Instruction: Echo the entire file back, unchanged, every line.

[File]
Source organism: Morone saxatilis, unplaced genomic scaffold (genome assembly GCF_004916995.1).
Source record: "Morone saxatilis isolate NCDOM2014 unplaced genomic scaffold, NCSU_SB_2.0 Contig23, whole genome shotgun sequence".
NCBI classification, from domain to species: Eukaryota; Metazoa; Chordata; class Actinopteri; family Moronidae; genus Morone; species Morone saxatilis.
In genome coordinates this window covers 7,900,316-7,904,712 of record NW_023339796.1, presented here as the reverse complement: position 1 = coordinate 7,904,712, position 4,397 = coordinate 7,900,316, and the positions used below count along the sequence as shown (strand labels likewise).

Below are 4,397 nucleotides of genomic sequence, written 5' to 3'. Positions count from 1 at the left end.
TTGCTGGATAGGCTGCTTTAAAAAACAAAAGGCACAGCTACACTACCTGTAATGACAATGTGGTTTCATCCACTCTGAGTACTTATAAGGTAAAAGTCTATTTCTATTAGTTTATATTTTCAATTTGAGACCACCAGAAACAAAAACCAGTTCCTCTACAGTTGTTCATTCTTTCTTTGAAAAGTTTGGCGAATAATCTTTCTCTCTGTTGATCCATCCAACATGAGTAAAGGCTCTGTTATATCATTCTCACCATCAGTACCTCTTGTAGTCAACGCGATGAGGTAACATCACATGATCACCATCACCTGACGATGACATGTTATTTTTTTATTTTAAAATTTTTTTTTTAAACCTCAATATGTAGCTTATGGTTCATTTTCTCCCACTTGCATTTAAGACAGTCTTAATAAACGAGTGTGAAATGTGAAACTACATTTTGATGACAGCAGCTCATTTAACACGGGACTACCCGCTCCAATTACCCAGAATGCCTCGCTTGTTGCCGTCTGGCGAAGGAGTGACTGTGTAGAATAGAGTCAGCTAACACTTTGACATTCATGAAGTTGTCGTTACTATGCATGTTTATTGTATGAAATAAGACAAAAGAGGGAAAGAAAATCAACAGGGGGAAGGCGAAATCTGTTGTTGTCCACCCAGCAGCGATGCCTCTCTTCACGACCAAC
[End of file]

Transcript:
Source organism: Morone saxatilis, unplaced genomic scaffold (genome assembly GCF_004916995.1).
Source record: "Morone saxatilis isolate NCDOM2014 unplaced genomic scaffold, NCSU_SB_2.0 Contig23, whole genome shotgun sequence".
NCBI classification, from domain to species: Eukaryota; Metazoa; Chordata; class Actinopteri; family Moronidae; genus Morone; species Morone saxatilis.
In genome coordinates this window covers 7,900,316-7,904,712 of record NW_023339796.1, presented here as the reverse complement: position 1 = coordinate 7,904,712, position 4,397 = coordinate 7,900,316, and the positions used below count along the sequence as shown (strand labels likewise).

Below are 4,397 nucleotides of genomic sequence, written 5' to 3'. Positions count from 1 at the left end.
TTGCTGGATAGGCTGCTTTAAAAAACAAAAGGCACAGCTACACTACCTGTAATGACAATGTGGTTTCATCCACTCTGAGTACTTATAAGGTAAAAGTCTATTTCTATTAGTTTATATTTTCAATTTGAGACCACCAGAAACAAAAACCAGTTCCTCTACAGTTGTTCATTCTTTCTTTGAAAAGTTTGGCGAATAATCTTTCTCTCTGTTGATCCATCCAACATGAGTAAAGGCTCTGTTATATCATTCTCACCATCAGTACCTCTTGTAGTCAACGCGATGAGGTAACATCACATGATCACCATCACCTGACGATGACATGTTATTTTTTTATTTTAAAATTTTTTTTTTAAACCTCAATATGTAGCTTATGGTTCATTTTCTCCCACTTGCATTTAAGACAGTCTTAATAAACGAGTGTGAAATGTGAAACTACATTTTGATGACAGCAGCTCATTTAACACGGGACTACCCGCTCCAATTACCCAGAATGCCTCGCTTGTTGCCGTCTGGCGAAGGAGTGACTGTGTAGAATAGAGTCAGCTAACACTTTGACATTCATGAAGTTGTCGTTACTATGCATGTTTATTGTATGAAATAAGACAAAAGAGGGAAAGAAAATCAACAGGGGGAAGGCGAAATCTGTTGTTGTCCACCCAGCAGCGATGCCTCTCTTCACGACCAAC